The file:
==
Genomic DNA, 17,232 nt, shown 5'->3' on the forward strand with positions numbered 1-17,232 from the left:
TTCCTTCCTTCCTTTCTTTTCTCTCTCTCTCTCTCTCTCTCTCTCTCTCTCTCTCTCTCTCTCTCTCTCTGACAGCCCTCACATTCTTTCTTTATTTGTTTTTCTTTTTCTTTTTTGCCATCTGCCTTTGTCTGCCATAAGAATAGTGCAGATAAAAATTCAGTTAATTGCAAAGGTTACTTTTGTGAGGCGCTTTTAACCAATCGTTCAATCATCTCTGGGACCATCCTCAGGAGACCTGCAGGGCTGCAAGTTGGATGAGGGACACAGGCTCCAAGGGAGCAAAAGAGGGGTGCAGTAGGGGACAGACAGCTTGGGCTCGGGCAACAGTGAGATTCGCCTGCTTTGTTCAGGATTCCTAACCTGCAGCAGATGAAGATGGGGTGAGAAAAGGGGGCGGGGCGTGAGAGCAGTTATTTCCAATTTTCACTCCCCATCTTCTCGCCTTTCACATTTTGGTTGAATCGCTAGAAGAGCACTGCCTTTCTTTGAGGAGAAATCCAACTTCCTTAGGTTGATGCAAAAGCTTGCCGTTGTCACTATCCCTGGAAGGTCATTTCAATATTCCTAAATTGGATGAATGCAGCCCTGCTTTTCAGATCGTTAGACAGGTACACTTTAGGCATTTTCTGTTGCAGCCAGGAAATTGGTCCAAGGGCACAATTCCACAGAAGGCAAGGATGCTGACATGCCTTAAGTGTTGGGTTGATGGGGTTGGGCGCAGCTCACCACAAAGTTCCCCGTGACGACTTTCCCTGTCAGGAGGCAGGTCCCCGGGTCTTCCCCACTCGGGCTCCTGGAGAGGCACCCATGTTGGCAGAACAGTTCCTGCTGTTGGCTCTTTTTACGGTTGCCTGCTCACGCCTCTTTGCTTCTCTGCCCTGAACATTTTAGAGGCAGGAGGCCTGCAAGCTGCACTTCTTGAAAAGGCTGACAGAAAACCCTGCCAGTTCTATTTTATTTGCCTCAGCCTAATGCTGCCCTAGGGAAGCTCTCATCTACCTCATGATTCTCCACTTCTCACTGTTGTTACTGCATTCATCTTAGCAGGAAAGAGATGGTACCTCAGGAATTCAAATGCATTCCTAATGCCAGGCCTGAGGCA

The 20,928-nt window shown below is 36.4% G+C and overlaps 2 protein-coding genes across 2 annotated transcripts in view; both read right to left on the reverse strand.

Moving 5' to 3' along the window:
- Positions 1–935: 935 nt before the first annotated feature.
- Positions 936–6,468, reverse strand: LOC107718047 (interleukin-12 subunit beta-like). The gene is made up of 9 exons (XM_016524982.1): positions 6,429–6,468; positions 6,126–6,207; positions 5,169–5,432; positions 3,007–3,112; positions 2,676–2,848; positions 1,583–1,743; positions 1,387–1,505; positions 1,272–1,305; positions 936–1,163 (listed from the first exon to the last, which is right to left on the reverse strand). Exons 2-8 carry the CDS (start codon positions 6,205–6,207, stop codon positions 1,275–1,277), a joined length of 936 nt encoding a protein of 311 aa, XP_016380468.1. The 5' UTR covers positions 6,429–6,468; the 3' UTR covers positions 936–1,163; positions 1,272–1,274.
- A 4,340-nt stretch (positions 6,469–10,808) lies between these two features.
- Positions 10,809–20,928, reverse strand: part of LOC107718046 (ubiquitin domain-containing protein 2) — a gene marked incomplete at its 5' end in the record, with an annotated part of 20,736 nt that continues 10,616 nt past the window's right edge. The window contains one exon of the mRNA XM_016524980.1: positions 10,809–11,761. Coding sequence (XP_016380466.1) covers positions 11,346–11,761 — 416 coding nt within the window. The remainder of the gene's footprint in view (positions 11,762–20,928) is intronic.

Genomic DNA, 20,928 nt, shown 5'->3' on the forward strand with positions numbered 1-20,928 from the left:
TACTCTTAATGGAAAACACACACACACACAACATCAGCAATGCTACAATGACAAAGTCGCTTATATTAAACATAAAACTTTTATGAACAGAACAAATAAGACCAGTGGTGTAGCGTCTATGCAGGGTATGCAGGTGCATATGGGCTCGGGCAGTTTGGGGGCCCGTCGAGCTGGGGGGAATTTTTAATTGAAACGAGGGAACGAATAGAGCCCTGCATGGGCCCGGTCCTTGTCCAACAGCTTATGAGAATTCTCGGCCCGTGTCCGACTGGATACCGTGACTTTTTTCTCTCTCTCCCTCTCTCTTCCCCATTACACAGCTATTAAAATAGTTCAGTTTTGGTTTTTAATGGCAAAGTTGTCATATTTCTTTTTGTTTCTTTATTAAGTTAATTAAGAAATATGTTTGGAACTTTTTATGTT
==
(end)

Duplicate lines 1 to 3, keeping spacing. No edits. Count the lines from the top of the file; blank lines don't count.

Genomic DNA, 17,232 nt, shown 5'->3' on the forward strand with positions numbered 1-17,232 from the left:
TTCCTTCCTTCCTTTCTTTTCTCTCTCTCTCTCTCTCTCTCTCTCTCTCTCTCTCTCTCTCTCTCTCTCTGACAGCCCTCACATTCTTTCTTTATTTGTTTTTCTTTTTCTTTTTTGCCATCTGCCTTTGTCTGCCATAAGAATAGTGCAGATAAAAATTCAGTTAATTGCAAAGGTTACTTTTGTGAGGCGCTTTTAACCAATCGTTCAATCATCTCTGGGACCATCCTCAGGAGACCTGCAGGGCTGCAAGTTGGATGAGGGACACAGGCTCCAAGGGAGCAAAAGAGGGGTGCAGTAGGGGACAGACAGCTTGGGCTCGGGCAACAGTGAGATTCGCCTGCTTTGTTCAGGATTCCTAACCTGCAGCAGATGAAGATGGGGTGAGAAAAGGGGGCGGGGCGTGAGAGCAGTTATTTCCAATTTTCACTCCCCATCTTCTCGCCTTTCACATTTTGGTTGAATCGCTAGAAGAGCACTGCCTTTCTTTGAGGAGAAATCCAACTTCCTTAGGTTGATGCAAAAGCTTGCCGTTGTCACTATCCCTGGAAGGTCATTTCAATATTCCTAAATTGGATGAATGCAGCCCTGCTTTTCAGATCGTTAGACAGGTACACTTTAGGCATTTTCTGTTGCAGCCAGGAAATTGGTCCAAGGGCACAATTCCACAGAAGGCAAGGATGCTGACATGCCTTAAGTGTTGGGTTGATGGGGTTGGGCGCAGCTCACCACAAAGTTCCCCGTGACGACTTTCCCTGTCAGGAGGCAGGTCCCCGGGTCTTCCCCACTCGGGCTCCTGGAGAGGCACCCATGTTGGCAGAACAGTTCCTGCTGTTGGCTCTTTTTACGGTTGCCTGCTCACGCCTCTTTGCTTCTCTGCCCTGAACATTTTAGAGGCAGGAGGCCTGCAAGCTGCACTTCTTGAAAAGGCTGACAGAAAACCCTGCCAGTTCTATTTTATTTGCCTCAGCCTAATGCTGCCCTAGGGAAGCTCTCATCTACCTCATGATTCTCCACTTCTCACTGTTGTTACTGCATTCATCTTAGCAGGAAAGAGATGGTACCTCAGGAATTCAAATGCATTCCTAATGCCAGGCCTGAGGCA

The 20,928-nt window shown below is 36.4% G+C and overlaps 2 protein-coding genes across 2 annotated transcripts in view; both read right to left on the reverse strand.